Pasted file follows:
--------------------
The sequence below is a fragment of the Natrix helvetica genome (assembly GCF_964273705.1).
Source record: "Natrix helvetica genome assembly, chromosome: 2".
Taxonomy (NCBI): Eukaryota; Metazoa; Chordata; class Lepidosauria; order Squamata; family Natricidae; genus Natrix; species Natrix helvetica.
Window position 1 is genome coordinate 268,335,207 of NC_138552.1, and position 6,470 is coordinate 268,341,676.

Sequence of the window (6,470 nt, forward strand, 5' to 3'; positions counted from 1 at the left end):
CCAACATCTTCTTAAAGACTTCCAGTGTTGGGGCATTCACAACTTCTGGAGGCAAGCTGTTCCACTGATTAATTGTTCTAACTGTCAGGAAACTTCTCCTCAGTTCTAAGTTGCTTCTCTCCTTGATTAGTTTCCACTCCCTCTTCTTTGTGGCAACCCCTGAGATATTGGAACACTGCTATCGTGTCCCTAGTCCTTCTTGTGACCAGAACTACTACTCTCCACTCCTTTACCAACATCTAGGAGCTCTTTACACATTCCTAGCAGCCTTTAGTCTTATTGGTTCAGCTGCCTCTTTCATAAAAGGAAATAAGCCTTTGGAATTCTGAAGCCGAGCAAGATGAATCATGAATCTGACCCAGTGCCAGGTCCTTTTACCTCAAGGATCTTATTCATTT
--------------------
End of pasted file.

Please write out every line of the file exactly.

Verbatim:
The sequence below is a fragment of the Natrix helvetica genome (assembly GCF_964273705.1).
Source record: "Natrix helvetica genome assembly, chromosome: 2".
Taxonomy (NCBI): Eukaryota; Metazoa; Chordata; class Lepidosauria; order Squamata; family Natricidae; genus Natrix; species Natrix helvetica.
Window position 1 is genome coordinate 268,335,207 of NC_138552.1, and position 6,470 is coordinate 268,341,676.

Sequence of the window (6,470 nt, forward strand, 5' to 3'; positions counted from 1 at the left end):
CCAACATCTTCTTAAAGACTTCCAGTGTTGGGGCATTCACAACTTCTGGAGGCAAGCTGTTCCACTGATTAATTGTTCTAACTGTCAGGAAACTTCTCCTCAGTTCTAAGTTGCTTCTCTCCTTGATTAGTTTCCACTCCCTCTTCTTTGTGGCAACCCCTGAGATATTGGAACACTGCTATCGTGTCCCTAGTCCTTCTTGTGACCAGAACTACTACTCTCCACTCCTTTACCAACATCTAGGAGCTCTTTACACATTCCTAGCAGCCTTTAGTCTTATTGGTTCAGCTGCCTCTTTCATAAAAGGAAATAAGCCTTTGGAATTCTGAAGCCGAGCAAGATGAATCATGAATCTGACCCAGTGCCAGGTCCTTTTACCTCAAGGATCTTATTCATTT